So the Green Party’s Fabricate-a-Figure-then-four-fold-it 10-year plan is already outdated.

    What a pity.

  3. Mike Skuse permalink
    November 11, 2019 7:20 pm

    I’m afraid I can’t understand much of this. But if you would like a simple down to earth resumé of why all this stuff is so much nonsense, find on youtube “is carbon dioxide making earth greener” which is Prof William Happer, who is the chief physicist at Princeton Uni.

    • November 11, 2019 8:18 pm

      Basically Mike, because we are mandating and subsidising huge amounts of unreliable wind and solar power, we have to pay for reliable generators , such as coal and gas, to standby doing nothing in case the wind stops blowing or sun stops shining.

      The cost of this ends up being paid by electricity bill payers

      • Mike Skuse permalink
        November 11, 2019 10:30 pm

        Thanks. I certainly understand that!

      • Phoenix44 permalink
        November 12, 2019 8:48 am

        But not “doing nothing”. Are they not burning fossil fuels but not dispatching power? Stand by generation dies not start from cold.

  4. The Man at the Back permalink
    November 11, 2019 8:21 pm

    I guess I will be pushing up the daisies before this all comes tumbling down – I say pushing up daisies because surely burning me to a cinder will have too large a “carbon footprint” (whatever that is).

    I was pondering all this stuff earlier today. The lunacy gets more stupid every day with political parties competing to ruin the UK in fewer and fewer years (perhaps I will be around to see it).

    As every day goes by it becomes more and more evident that the CO2 GHG effect is so small no one will ever be able to determine its contribution to the whole. The whole scientific fraud is a political edifice. Increases in CO2 are such a small part of the GHG effect with water-vapour being the dominant constituent, it cannot have a measurable effect.

    More than a decade ago (and I can’t find the links now) a retired Dutch scientific engineer worked out that the whole temp rise of the 2nd half of the 20th century was due to reduced cloud cover and therefore reduced albedo, and increased isolation. Sadly he died suddenly only a few months later. Now recently we have –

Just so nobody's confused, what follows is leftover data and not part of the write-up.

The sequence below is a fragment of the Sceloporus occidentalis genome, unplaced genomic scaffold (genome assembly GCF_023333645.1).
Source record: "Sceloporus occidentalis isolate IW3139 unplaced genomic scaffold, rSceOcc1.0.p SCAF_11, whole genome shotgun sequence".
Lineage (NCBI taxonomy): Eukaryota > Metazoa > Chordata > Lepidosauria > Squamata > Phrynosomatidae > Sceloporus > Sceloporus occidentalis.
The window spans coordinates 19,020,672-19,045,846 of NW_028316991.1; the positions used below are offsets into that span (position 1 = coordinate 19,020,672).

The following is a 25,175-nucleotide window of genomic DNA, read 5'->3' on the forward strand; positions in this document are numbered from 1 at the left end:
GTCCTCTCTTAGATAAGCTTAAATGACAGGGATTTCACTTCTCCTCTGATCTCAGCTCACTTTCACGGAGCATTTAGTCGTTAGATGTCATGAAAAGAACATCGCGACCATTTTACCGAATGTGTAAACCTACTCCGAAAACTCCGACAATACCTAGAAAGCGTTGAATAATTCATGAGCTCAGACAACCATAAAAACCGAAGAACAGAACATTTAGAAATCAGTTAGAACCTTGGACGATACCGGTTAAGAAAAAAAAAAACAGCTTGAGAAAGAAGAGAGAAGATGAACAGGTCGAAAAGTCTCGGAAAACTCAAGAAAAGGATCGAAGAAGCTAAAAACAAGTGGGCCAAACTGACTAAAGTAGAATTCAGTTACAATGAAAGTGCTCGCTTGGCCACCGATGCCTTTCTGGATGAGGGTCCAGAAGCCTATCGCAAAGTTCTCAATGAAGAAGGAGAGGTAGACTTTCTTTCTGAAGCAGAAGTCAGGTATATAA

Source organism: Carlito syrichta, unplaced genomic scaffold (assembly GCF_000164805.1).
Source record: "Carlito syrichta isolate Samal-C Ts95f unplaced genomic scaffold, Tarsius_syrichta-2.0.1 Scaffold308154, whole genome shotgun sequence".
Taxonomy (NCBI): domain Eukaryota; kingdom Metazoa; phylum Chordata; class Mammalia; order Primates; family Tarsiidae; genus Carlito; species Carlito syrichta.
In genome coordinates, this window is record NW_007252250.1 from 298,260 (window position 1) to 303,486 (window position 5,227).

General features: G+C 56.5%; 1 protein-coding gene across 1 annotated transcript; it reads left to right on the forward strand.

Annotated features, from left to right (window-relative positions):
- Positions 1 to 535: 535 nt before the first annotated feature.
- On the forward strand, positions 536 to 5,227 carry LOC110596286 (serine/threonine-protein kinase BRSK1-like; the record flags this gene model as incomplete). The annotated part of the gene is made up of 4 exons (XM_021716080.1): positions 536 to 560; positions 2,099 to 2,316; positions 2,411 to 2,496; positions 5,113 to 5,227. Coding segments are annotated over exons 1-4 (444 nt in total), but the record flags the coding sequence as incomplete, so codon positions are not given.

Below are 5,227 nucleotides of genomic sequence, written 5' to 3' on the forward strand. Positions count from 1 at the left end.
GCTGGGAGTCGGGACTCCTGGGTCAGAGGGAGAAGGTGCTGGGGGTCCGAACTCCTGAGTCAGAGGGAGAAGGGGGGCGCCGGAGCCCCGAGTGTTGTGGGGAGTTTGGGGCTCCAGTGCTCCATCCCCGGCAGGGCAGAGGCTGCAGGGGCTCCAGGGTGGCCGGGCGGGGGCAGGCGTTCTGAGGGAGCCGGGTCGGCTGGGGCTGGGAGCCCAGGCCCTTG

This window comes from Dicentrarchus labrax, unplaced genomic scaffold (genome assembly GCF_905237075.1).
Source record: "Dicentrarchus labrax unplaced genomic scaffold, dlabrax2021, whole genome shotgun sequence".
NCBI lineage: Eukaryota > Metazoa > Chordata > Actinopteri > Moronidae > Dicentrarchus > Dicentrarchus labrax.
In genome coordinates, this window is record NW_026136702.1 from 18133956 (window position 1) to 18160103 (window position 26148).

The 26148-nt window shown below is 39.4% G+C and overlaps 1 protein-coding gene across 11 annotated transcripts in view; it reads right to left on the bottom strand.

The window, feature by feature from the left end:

And also

    But the usual unscientific gatekeepers of climate science – the one club golfers still hold sway.

  5. Bloke down the pub permalink
    November 11, 2019 9:00 pm

    Panorama prog on tonight about airline industry emissions. Seems relatively balanced for the BBC, taking into account of course their total submission to the climate cult.

  6. November 11, 2019 9:49 pm

    If generation does not equal demand then system frequency will quickly go outside limits leading to collapse.

    Load shedding is one form of (emergency) demand-side response (DSR) when there is insufficient generation.

    Another example is when scheduling for a winter tea-time peak, should one add (real) generating capacity, or call on consumers to reduce demand through prearranged agreements.

    Obviously, there are many scenarios but the idea of DSR is quite sound – simple.

    However, I’m struggling to figure out what it is that is being said here –

    The EU must (still) have a say in the matter especially if the ‘subsidy’ comes from it?

    • It doesn't add up... permalink
      November 12, 2019 3:35 pm

      We all could be paid to disconnect from the grid provided the payment were sufficient to fund our own private generators and diesel supply – which is of course how much of the existing DSR and Triad avoidance operates already. That might make economic sense for handling peak demand, but it makes no sense at all when the purpose is to provide rather more sustained backup for missing wind or solar generation. Then DSR becomes failure of the grid to provide adequate capacity, and is in effect blackouts with compensation – or even simply load shedding with no compensation.